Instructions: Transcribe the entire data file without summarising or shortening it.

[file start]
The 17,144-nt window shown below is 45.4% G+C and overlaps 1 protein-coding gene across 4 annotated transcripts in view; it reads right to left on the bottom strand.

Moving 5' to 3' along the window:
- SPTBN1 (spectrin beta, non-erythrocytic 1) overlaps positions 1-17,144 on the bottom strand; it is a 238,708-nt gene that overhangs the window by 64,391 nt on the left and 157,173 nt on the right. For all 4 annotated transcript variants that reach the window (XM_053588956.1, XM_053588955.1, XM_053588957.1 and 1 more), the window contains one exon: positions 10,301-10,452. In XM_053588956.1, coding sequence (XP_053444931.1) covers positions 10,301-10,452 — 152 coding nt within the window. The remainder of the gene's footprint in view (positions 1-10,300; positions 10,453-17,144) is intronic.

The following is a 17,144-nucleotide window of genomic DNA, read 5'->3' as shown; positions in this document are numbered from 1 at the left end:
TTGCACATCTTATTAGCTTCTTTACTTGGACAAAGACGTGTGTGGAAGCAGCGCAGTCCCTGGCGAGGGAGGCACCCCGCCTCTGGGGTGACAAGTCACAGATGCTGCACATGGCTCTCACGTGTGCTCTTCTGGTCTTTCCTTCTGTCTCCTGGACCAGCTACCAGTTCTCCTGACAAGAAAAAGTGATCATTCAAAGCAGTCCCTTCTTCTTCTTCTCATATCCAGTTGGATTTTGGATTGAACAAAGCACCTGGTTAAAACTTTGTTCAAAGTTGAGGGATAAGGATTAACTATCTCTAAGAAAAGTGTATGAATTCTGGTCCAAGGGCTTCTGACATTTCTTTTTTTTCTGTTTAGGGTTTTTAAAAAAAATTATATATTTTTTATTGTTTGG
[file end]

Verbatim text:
The 17,144-nt window shown below is 45.4% G+C and overlaps 1 protein-coding gene across 4 annotated transcripts in view; it reads right to left on the bottom strand.

Moving 5' to 3' along the window:
- SPTBN1 (spectrin beta, non-erythrocytic 1) overlaps positions 1-17,144 on the bottom strand; it is a 238,708-nt gene that overhangs the window by 64,391 nt on the left and 157,173 nt on the right. For all 4 annotated transcript variants that reach the window (XM_053588956.1, XM_053588955.1, XM_053588957.1 and 1 more), the window contains one exon: positions 10,301-10,452. In XM_053588956.1, coding sequence (XP_053444931.1) covers positions 10,301-10,452 — 152 coding nt within the window. The remainder of the gene's footprint in view (positions 1-10,300; positions 10,453-17,144) is intronic.

The following is a 17,144-nucleotide window of genomic DNA, read 5'->3' as shown; positions in this document are numbered from 1 at the left end:
TTGCACATCTTATTAGCTTCTTTACTTGGACAAAGACGTGTGTGGAAGCAGCGCAGTCCCTGGCGAGGGAGGCACCCCGCCTCTGGGGTGACAAGTCACAGATGCTGCACATGGCTCTCACGTGTGCTCTTCTGGTCTTTCCTTCTGTCTCCTGGACCAGCTACCAGTTCTCCTGACAAGAAAAAGTGATCATTCAAAGCAGTCCCTTCTTCTTCTTCTCATATCCAGTTGGATTTTGGATTGAACAAAGCACCTGGTTAAAACTTTGTTCAAAGTTGAGGGATAAGGATTAACTATCTCTAAGAAAAGTGTATGAATTCTGGTCCAAGGGCTTCTGACATTTCTTTTTTTTCTGTTTAGGGTTTTTAAAAAAAATTATATATTTTTTATTGTTTGG